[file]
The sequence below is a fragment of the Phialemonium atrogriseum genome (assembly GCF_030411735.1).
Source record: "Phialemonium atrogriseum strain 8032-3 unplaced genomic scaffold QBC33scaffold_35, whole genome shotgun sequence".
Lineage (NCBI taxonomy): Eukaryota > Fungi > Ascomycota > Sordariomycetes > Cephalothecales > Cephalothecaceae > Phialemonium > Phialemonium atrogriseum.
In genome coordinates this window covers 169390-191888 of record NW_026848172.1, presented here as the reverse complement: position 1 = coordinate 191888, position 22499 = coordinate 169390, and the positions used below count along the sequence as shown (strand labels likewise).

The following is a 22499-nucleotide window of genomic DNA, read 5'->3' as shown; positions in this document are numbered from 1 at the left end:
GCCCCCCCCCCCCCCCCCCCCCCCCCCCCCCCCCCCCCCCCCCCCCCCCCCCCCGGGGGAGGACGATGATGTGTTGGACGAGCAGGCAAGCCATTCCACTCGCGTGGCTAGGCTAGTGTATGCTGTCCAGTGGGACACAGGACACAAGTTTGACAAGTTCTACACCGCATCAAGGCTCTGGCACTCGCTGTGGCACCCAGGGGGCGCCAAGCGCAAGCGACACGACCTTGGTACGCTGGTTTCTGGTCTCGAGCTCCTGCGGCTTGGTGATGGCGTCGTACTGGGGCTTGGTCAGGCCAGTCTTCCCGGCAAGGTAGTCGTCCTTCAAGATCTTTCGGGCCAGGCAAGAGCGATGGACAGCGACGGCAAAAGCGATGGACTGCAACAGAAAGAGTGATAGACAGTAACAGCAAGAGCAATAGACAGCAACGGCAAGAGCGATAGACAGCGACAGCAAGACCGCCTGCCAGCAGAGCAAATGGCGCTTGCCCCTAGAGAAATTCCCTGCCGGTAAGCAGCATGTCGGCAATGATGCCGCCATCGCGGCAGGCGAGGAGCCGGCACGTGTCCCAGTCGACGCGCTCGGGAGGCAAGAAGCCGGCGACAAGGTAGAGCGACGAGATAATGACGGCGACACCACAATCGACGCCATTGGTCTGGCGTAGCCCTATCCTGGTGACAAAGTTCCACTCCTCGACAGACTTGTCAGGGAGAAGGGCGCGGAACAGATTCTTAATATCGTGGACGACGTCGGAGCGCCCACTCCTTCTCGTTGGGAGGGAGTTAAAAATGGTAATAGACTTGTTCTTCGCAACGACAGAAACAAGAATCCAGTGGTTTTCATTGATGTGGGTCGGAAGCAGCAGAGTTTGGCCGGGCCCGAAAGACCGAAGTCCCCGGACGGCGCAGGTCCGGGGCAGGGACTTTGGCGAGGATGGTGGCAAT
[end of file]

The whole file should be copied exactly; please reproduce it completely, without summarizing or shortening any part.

The sequence below is a fragment of the Phialemonium atrogriseum genome (assembly GCF_030411735.1).
Source record: "Phialemonium atrogriseum strain 8032-3 unplaced genomic scaffold QBC33scaffold_35, whole genome shotgun sequence".
Lineage (NCBI taxonomy): Eukaryota > Fungi > Ascomycota > Sordariomycetes > Cephalothecales > Cephalothecaceae > Phialemonium > Phialemonium atrogriseum.
In genome coordinates this window covers 169390-191888 of record NW_026848172.1, presented here as the reverse complement: position 1 = coordinate 191888, position 22499 = coordinate 169390, and the positions used below count along the sequence as shown (strand labels likewise).

The following is a 22499-nucleotide window of genomic DNA, read 5'->3' as shown; positions in this document are numbered from 1 at the left end:
GCCCCCCCCCCCCCCCCCCCCCCCCCCCCCCCCCCCCCCCCCCCCCCCCCCCCCGGGGGAGGACGATGATGTGTTGGACGAGCAGGCAAGCCATTCCACTCGCGTGGCTAGGCTAGTGTATGCTGTCCAGTGGGACACAGGACACAAGTTTGACAAGTTCTACACCGCATCAAGGCTCTGGCACTCGCTGTGGCACCCAGGGGGCGCCAAGCGCAAGCGACACGACCTTGGTACGCTGGTTTCTGGTCTCGAGCTCCTGCGGCTTGGTGATGGCGTCGTACTGGGGCTTGGTCAGGCCAGTCTTCCCGGCAAGGTAGTCGTCCTTCAAGATCTTTCGGGCCAGGCAAGAGCGATGGACAGCGACGGCAAAAGCGATGGACTGCAACAGAAAGAGTGATAGACAGTAACAGCAAGAGCAATAGACAGCAACGGCAAGAGCGATAGACAGCGACAGCAAGACCGCCTGCCAGCAGAGCAAATGGCGCTTGCCCCTAGAGAAATTCCCTGCCGGTAAGCAGCATGTCGGCAATGATGCCGCCATCGCGGCAGGCGAGGAGCCGGCACGTGTCCCAGTCGACGCGCTCGGGAGGCAAGAAGCCGGCGACAAGGTAGAGCGACGAGATAATGACGGCGACACCACAATCGACGCCATTGGTCTGGCGTAGCCCTATCCTGGTGACAAAGTTCCACTCCTCGACAGACTTGTCAGGGAGAAGGGCGCGGAACAGATTCTTAATATCGTGGACGACGTCGGAGCGCCCACTCCTTCTCGTTGGGAGGGAGTTAAAAATGGTAATAGACTTGTTCTTCGCAACGACAGAAACAAGAATCCAGTGGTTTTCATTGATGTGGGTCGGAAGCAGCAGAGTTTGGCCGGGCCCGAAAGACCGAAGTCCCCGGACGGCGCAGGTCCGGGGCAGGGACTTTGGCGAGGATGGTGGCAAT